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Re: Bohuslav Martinů (1890-1959)
« Reply #1032 on: March 26, 2018, 02:58:01 AM »
I was thinking. Listening to Act 2. There is some warbling;but it is opera,after all! ;D I think Act 2 has the most!! It did seem to zip along after Tales of Hoffman,though!! I found the music in Act's 1,3 & the final pages of Act 4,particularly arresting! There is some talking in one bit,for some reason. Without looking at the libretto,I don't know why? There are some interesting notes with the Supraphon set. Some of them by someone who knew him,when he was in Paris (I think? It was a late night!). How he got thrown out of his lodgings once,for driving all the neighbours mad with his piano playing! The tapes were not a joy to listen to. Not because of the music;but muffled,boomy sound. I also spent ages twiddling the settings on the mini hi-fi;only to discover that the batteries in my cordless headphones were running out of power!! ::)

Offline vandermolen

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Re: Bohuslav Martinů (1890-1959)
« Reply #1033 on: March 26, 2018, 03:47:55 AM »
I was thinking. Listening to Act 2. There is some warbling;but it is opera,after all! ;D I think Act 2 has the most!! It did seem to zip along after Tales of Hoffman,though!! I found the music in Act's 1,3 & the final pages of Act 4,particularly arresting! There is some talking in one bit,for some reason. Without looking at the libretto,I don't know why? There are some interesting notes with the Supraphon set. Some of them by someone who knew him,when he was in Paris (I think? It was a late night!). How he got thrown out of his lodgings once,for driving all the neighbours mad with his piano playing! The tapes were not a joy to listen to. Not because of the music;but muffled,boomy sound. I also spent ages twiddling the settings on the mini hi-fi;only to discover that the batteries in my cordless headphones were running out of power!! ::)
Well, the set has been despatched to me so we shall see soon.
"Courage is going from failure to failure without losing enthusiasm" (Churchill).

Offline cilgwyn

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Re: Bohuslav Martinů (1890-1959)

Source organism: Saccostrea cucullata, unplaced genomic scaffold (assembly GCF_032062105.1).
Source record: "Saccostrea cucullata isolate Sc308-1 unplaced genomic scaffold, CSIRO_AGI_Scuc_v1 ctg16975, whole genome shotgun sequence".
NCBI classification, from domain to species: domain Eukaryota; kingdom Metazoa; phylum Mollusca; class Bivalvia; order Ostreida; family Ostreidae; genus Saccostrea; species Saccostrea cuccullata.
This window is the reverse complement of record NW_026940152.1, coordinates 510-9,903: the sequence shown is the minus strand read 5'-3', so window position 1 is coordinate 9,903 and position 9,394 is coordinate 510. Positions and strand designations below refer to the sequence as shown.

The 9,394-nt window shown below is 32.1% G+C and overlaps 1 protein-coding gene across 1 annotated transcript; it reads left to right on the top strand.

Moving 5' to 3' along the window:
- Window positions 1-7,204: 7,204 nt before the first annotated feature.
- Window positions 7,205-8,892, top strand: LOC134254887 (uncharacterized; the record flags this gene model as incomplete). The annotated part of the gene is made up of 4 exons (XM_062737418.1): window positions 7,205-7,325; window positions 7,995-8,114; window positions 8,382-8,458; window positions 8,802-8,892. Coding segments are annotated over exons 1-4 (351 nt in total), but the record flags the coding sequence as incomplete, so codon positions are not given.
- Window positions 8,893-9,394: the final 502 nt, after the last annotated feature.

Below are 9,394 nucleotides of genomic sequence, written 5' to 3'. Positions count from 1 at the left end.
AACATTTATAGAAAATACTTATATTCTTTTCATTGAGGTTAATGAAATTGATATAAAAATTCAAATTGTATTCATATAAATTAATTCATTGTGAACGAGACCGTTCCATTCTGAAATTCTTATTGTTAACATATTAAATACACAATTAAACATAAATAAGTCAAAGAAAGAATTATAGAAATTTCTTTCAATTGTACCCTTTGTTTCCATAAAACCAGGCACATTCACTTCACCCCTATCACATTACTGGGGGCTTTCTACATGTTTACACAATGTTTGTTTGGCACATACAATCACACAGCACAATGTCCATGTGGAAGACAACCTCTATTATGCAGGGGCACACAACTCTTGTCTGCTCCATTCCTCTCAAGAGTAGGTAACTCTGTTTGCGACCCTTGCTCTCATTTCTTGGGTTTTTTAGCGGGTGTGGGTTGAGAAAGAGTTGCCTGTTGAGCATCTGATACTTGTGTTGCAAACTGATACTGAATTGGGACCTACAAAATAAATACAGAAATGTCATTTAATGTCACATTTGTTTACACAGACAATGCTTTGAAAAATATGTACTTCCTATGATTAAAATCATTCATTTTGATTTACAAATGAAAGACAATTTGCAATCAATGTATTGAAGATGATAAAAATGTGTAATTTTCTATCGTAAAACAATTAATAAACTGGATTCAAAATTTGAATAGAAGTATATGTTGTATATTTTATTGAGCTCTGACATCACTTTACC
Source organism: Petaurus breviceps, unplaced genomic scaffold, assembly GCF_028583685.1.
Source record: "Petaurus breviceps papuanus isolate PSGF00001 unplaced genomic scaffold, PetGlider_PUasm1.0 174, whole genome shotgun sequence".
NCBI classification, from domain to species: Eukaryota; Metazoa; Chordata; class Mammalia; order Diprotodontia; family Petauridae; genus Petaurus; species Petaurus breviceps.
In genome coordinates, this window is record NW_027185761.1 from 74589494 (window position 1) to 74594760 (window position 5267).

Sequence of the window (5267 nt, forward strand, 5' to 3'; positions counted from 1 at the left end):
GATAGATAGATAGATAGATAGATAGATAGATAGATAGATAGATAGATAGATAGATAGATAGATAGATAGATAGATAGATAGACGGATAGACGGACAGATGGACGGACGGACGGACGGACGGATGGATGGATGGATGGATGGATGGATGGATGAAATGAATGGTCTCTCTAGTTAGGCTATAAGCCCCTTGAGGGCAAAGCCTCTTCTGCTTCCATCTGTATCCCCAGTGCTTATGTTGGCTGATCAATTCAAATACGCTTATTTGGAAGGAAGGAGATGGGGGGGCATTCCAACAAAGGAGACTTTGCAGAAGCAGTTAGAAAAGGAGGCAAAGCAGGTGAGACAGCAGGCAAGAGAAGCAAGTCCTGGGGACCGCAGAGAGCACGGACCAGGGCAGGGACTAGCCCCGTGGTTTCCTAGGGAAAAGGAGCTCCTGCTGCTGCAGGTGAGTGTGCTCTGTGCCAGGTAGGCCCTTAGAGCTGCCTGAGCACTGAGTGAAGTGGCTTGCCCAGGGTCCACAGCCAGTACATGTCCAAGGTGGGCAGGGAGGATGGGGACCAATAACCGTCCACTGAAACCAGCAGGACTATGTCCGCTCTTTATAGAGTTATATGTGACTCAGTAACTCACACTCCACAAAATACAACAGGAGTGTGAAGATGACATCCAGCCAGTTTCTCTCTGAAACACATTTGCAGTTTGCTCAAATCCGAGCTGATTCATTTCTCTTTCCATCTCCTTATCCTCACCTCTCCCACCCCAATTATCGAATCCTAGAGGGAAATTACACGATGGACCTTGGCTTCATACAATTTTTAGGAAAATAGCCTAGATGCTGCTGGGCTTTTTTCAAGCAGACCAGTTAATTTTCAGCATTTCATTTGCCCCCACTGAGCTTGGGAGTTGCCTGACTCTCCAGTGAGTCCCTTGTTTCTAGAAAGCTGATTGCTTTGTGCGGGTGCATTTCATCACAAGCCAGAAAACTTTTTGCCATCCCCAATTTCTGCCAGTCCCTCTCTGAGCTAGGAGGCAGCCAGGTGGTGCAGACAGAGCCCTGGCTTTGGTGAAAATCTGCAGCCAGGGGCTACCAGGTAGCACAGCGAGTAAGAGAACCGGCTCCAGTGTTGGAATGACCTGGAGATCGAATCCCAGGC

« Reply #1034 on: March 26, 2018, 07:08:37 AM »
Too late,now,then!! ::) ;D I think you'll enjoy,at least,some of it! I haven't listened to it for a while;but I've been listening through a big pile of operas,over the last week,or so;and The Greek Passion was one of the ones I enjoyed the most. Also,there weren't any of those moments when I started wondering if it was going on a bit!! I don't bother with librettos myself,being a bit thick! I have a look at the synopsis;and just sit back (or walk around?!!) and enjoy the music. I must get the cd set,when I can! Acts 1,3 & 4,were my favourite's though.

Offline vandermolen

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Re: Bohuslav Martinů (1890-1959)
« Reply #1035 on: March 26, 2018, 11:04:53 PM »
Too late,now,then!! ::) ;D I think you'll enjoy,at least,some of it! I haven't listened to it for a while;but I've been listening through a big pile of operas,over the last week,or so;and The Greek Passion was one of the ones I enjoyed the most. Also,there weren't any of those moments when I started wondering if it was going on a bit!! I don't bother with librettos myself,being a bit thick! I have a look at the synopsis;and just sit back (or walk around?!!) and enjoy the music. I must get the cd set,when I can! Acts 1,3 & 4,were my favourite's though.
Well, I'll be happy to report back. You are also responsible for me buying Fricker's 'Vision of Judgment' after hearing part of it on YouTube - I thought it sounded terrific and easily the best think I've heard by Fricker (although the end of Symphony 2 is terrific).
"Courage is going from failure to failure without losing enthusiasm" (Churchill).

Offline cilgwyn

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Re: Bohuslav Martinů (1890-1959)
« Reply #1036 on: March 27, 2018, 05:00:37 AM »
Yes,I was really surprised by what I heard! I actually,didn't buy the cd,when it came out,because I thought it would be like the symphonies!!! Not that I didn't like them! But the thought of a big,choral work in the same vein!! ??? ;D Dundonnell,at the Art Music Forum,in replying to my post  there (in the Re:Lyrita,thread) about the work,noted that,perhaps,ironically (or not?) the "public qualities" of the work led Hugh Wood to criticise the "consequential loss of individuality". And,I'm going to have to continue this in the Fricker thread,aren't I?!! ::) ;D

And I will! :)

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Re: Bohuslav Martinů (1890-1959) MADRIGALS
« Reply #1037 on: March 27, 2018, 06:06:46 AM »
'Madrigals on Hyperion... niiice
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Offline Biffo

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Re: Bohuslav Martinů (1890-1959)
« Reply #1038 on: March 28, 2018, 01:13:45 AM »
The Mackerras recording of 'The Greek Passion' arrived today so will have to give it a spin later despite by growing backlog of unheard CDs etc.

Offline vandermolen

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Re: Bohuslav Martinů (1890-1959)
« Reply #1039 on: March 28, 2018, 03:14:33 AM »
The Mackerras recording of 'The Greek Passion' arrived today so will have to give it a spin later despite by growing backlog of unheard CDs etc.
Excellent! Let us know what you think. My copy did not come in the post today.
"Courage is going from failure to failure without losing enthusiasm" (Churchill).